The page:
βTMDmut T cells are impaired in polarizing TCR and PKC-θ to the immunological synapse. Naïve CD45.2+ WT or βTMDmut T cells were transferred and immunized with OVAp-LPS. On day 80 post primary immunization, (A) OVAtet binding was measured by Geomean fluorescence intensity (gmfi), and (B) calcium flux was determined. Data are representative of two independent experiments of three mice each. (C) Naïve T cells were stimulated as in Fig. 1A. TCR and PKC-θ localization at 30 min. Images are representative of T cell–APC conjugates (n > 50). DIC, differential interference contrast; arrows indicate the IS. Graphs show the kinetics of TCR (P = 0.0007) or PKC-θ recruitment (P = 0.04) to the IS. Data represent the percentage of molecules in IS (means ± SD) of 30 to 60 cells from five independent experiments.

T cells interacting with APCs form conjugates and concentrate signaling molecules at the immunological synapse (IS), which dictates the fate of a naïve T cell (5, 12). It is noteworthy that WT and mutant T cells were similar in maintaining stable interactions with OVAp-pulsed APCs (figs. S7 to S11). Additionally, proteins important for conjugate formation like LFA-1 and Scribble were polarized to the IS (fig. S7). However, the enrichment of the mutant TCR in the IS (Fig. 4C) and the percentage of mutant T cells polarizing their TCR (fig. S6) were greatly reduced. Because mutant naïve T cells were impaired in NF-κB induction (Fig. 1C) and the βTMD mutant TCR was unable to properly polarize to the IS (Fig. 4C), we hypothesized that assembly of NF-κB signal at the synapse may be affected. As protein kinase C, isoform θ (PKC-θ), is required for NF-κB activity and colocalizes with the TCR in the IS, we studied the recruitment of PKC-θ to the IS. PKC-θ enrichment within the IS was evident by 15 min in WT cells. However, PKC-θ was not efficiently recruited to the IS until 60 min of stimulation in mutant cells (Fig. 4C). Nevertheless, this did not rescue the induction of NF-κB (Fig. 1C). βTMD(A→N) mutant T cells showed a similar phenotype (fig. S5). Together these data emphasize the role of βTMD in polarizing the TCR within the IS and in inducing NF-κB signals required to generate efficient memory T cells.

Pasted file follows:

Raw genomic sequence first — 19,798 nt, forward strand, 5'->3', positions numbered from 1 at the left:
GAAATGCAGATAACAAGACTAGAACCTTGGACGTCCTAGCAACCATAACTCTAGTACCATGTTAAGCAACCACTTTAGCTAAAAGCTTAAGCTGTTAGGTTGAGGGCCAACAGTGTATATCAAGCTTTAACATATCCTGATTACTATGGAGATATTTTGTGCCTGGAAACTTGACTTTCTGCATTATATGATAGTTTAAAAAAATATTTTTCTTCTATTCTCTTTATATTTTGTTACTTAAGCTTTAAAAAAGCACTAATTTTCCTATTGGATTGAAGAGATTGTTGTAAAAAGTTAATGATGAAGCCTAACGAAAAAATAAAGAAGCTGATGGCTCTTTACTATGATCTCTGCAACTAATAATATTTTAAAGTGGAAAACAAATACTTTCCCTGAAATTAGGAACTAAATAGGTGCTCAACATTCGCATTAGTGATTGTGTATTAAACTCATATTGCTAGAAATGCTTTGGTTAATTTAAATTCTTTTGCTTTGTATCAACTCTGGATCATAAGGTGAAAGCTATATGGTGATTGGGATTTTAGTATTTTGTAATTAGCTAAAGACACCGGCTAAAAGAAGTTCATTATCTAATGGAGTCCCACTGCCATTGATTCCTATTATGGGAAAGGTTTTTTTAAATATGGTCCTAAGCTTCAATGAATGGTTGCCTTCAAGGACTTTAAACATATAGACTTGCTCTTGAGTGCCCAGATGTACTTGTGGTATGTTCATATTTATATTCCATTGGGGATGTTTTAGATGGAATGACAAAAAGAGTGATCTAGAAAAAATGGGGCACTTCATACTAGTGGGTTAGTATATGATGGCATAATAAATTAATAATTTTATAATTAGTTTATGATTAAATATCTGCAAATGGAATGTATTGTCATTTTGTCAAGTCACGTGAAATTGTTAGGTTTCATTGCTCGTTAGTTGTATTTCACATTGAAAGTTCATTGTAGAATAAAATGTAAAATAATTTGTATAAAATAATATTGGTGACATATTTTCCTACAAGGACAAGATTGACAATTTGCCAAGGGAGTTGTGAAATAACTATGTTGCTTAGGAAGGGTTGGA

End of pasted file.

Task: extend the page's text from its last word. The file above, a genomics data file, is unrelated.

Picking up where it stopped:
It has been unclear whether the TCR generates similar signals for the development of effector and memory T cells. Our results and others' (35) suggest that effector and memory differentiation require a different set of signals. Our data are consistent with a two-lineage model where memory or effector development is determined very early during the immune response by coordinating the recruitment of fate-determining proteins at the level of the IS.

Our studies suggest that different T cell programs are triggered by qualitatively distinct TCR signals, which implies that unique signaling pathways are important for T cell memory development. Several molecules, such as B cell lymphoma–6 (Bcl-6), the B and T lymphocyte attenuator (BTLA), and methyl-CpG binding domain protein 2 (MBD2), are selectively important for memory development but not for effector differentiation (2123). Along the same lines, mutant T cells are uniquely defective in memory development and NF-κB signaling. Several studies have reported a role for members of the NF-κB signaling pathway in memory development (24, 25).

Our studies emphasize the importance of the TCR in regulating the NF-κB signal required for memory development. We show here that effector and memory programming can be dissociated by the induction of a different arrangement of TCR signals in CD8+ T cells. Studying how these TCR signals are modulated by inflammatory signals or CD4+ help will be important in the design of better vaccination regimes.

Supporting Online Material

www.sciencemag.org/cgi/content/full/323/5913/502/DC1

Materials and Methods

Figs. S1 to S7

References

Movies S1 to S4

References and Notes